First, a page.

Americans less confident in vaccines, study finds

Fewer feel they’ve benefited from vaccines

Americans’ confidence in the U.S. vaccine system is waning, according to a new survey.

A study by Research!America and the American Society of Microbiology shows 77 percent of adults are confident in the current system for evaluating the safety and providing recommendations for vaccine schedules. That’s down 8 percentage points from a decade ago.

Furthermore, 59 percent of adults surveyed strongly believe they have benefited from vaccine development over the past half-century, a 16 percentage-point drop from 2008.

“This is a concerning trend,” said Marcella Perez, M.D., pediatrician, Norton Children’s Medical Group – Poplar Level. “Vaccines are an important part of keeping kids and families healthy while preventing very serious diseases.”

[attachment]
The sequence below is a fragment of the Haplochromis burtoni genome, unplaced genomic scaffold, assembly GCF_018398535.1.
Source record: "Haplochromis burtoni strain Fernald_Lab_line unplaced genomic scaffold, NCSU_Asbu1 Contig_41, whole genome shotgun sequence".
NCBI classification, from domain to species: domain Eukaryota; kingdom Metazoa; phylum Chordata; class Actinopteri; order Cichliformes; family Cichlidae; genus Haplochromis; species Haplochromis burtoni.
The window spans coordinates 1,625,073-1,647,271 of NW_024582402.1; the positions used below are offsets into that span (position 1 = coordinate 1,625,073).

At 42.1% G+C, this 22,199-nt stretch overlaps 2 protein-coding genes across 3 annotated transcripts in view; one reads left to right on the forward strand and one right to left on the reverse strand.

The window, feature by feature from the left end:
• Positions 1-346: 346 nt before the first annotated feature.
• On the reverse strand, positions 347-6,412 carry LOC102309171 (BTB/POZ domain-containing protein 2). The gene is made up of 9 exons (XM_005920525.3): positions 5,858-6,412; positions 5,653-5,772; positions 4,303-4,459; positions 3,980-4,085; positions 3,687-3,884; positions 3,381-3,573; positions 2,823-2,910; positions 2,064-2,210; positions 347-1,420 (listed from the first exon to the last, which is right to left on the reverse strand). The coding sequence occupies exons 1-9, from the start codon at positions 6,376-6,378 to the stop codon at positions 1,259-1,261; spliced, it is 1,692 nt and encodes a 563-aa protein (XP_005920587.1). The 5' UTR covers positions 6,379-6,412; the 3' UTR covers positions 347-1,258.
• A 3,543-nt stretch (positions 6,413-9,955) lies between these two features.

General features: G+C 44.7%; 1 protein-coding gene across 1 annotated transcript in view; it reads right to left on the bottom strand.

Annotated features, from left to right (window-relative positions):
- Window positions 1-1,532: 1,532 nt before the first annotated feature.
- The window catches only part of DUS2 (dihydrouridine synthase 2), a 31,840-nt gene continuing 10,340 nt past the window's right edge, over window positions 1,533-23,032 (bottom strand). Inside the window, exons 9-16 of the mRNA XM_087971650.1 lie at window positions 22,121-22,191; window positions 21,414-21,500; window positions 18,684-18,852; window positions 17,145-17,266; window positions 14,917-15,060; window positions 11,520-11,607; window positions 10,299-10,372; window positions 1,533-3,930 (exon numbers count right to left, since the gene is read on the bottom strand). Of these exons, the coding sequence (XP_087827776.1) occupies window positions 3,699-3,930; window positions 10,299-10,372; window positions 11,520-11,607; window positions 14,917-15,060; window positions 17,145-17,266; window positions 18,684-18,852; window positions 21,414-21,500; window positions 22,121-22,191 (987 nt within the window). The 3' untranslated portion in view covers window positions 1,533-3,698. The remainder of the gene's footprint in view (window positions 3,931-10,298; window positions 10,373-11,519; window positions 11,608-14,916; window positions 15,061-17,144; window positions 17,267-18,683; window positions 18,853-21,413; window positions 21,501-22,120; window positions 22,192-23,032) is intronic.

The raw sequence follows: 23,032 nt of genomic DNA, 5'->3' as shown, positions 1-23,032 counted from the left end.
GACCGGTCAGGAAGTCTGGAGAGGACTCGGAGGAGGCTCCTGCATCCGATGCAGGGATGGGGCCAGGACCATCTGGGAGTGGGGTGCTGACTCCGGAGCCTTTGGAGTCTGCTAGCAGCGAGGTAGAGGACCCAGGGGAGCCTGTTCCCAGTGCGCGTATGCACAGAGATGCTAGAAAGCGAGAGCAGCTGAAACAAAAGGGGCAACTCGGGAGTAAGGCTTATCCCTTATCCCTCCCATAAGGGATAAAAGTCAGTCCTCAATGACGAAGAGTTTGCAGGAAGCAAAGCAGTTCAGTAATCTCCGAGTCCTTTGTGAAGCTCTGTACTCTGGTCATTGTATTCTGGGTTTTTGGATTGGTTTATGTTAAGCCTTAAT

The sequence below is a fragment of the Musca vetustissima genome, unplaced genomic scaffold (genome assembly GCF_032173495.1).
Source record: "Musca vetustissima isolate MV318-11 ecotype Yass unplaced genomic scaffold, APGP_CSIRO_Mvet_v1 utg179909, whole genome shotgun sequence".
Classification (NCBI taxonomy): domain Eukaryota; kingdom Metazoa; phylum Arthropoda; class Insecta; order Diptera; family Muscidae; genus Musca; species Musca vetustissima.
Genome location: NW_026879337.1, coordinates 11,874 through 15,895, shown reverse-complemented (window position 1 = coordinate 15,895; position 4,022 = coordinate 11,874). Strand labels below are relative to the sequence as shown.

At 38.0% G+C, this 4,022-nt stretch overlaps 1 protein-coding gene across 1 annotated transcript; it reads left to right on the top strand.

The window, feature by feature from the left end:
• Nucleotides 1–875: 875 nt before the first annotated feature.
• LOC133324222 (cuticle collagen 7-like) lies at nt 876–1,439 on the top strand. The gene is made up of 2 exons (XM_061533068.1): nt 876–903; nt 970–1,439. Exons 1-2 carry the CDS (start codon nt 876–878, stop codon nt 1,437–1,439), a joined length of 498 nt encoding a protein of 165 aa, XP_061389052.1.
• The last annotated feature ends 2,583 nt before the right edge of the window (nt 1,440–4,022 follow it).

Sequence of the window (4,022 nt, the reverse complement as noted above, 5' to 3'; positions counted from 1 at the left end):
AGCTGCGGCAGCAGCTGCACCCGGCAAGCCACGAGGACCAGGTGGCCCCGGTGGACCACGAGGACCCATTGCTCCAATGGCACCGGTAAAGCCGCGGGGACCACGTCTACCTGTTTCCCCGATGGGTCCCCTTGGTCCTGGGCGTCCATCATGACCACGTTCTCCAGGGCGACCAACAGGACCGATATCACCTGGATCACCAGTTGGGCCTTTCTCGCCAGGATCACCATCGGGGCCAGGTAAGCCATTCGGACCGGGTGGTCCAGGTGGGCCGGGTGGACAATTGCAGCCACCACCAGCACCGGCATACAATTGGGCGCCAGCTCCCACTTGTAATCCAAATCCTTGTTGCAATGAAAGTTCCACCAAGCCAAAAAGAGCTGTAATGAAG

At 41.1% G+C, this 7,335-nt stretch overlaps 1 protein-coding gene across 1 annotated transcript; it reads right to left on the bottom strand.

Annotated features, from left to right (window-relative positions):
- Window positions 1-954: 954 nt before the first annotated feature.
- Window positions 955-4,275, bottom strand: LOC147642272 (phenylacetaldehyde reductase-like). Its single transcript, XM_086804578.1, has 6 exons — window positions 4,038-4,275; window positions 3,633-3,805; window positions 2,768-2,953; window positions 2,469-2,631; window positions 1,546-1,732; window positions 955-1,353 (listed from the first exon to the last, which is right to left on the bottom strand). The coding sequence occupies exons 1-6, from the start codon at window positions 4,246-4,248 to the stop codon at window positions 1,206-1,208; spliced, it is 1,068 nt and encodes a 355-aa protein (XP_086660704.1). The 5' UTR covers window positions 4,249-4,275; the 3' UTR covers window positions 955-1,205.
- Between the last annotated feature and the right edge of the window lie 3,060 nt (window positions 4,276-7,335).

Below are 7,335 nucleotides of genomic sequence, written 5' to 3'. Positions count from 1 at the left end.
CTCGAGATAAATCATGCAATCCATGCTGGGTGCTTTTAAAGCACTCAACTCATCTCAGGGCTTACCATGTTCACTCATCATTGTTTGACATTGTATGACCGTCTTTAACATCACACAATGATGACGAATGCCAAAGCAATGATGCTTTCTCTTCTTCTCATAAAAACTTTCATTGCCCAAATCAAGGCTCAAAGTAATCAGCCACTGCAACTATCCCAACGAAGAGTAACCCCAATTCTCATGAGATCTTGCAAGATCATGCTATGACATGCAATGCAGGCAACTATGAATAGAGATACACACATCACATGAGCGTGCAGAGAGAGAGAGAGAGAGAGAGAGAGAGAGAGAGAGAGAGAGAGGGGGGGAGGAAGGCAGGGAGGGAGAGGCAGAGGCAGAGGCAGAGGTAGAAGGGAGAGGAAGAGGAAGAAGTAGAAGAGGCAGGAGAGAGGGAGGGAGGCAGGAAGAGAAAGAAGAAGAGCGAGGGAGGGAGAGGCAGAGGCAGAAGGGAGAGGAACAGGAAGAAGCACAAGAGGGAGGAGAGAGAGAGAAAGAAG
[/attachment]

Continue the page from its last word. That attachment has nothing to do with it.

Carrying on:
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On the other hand, more than 6 in 10 respondents agreed with the statement that parents who don’t vaccinate their children put both their kids and communities at risk, up 10 percentage points from 2008.

“Vaccines are the great success story of today’s modern medicine,” Dr. Perez said. “Vaccines have been researched and have prevented the deaths of children from illnesses such as measles, whooping cough and rotavirus for decades. Immunizations work if everyone follows the recommendations outlined by the American Academy of Pediatrics and the Centers for Disease Control.”

Dr. Perez said if you’re concerned or have questions about vaccines, ask your pediatrician.

“Parents should be comfortable asking their pediatrician questions,” she said. “I want parents to ask questions and to rely on me to provide them with information, resources and excellent care when it comes to the health of their child.”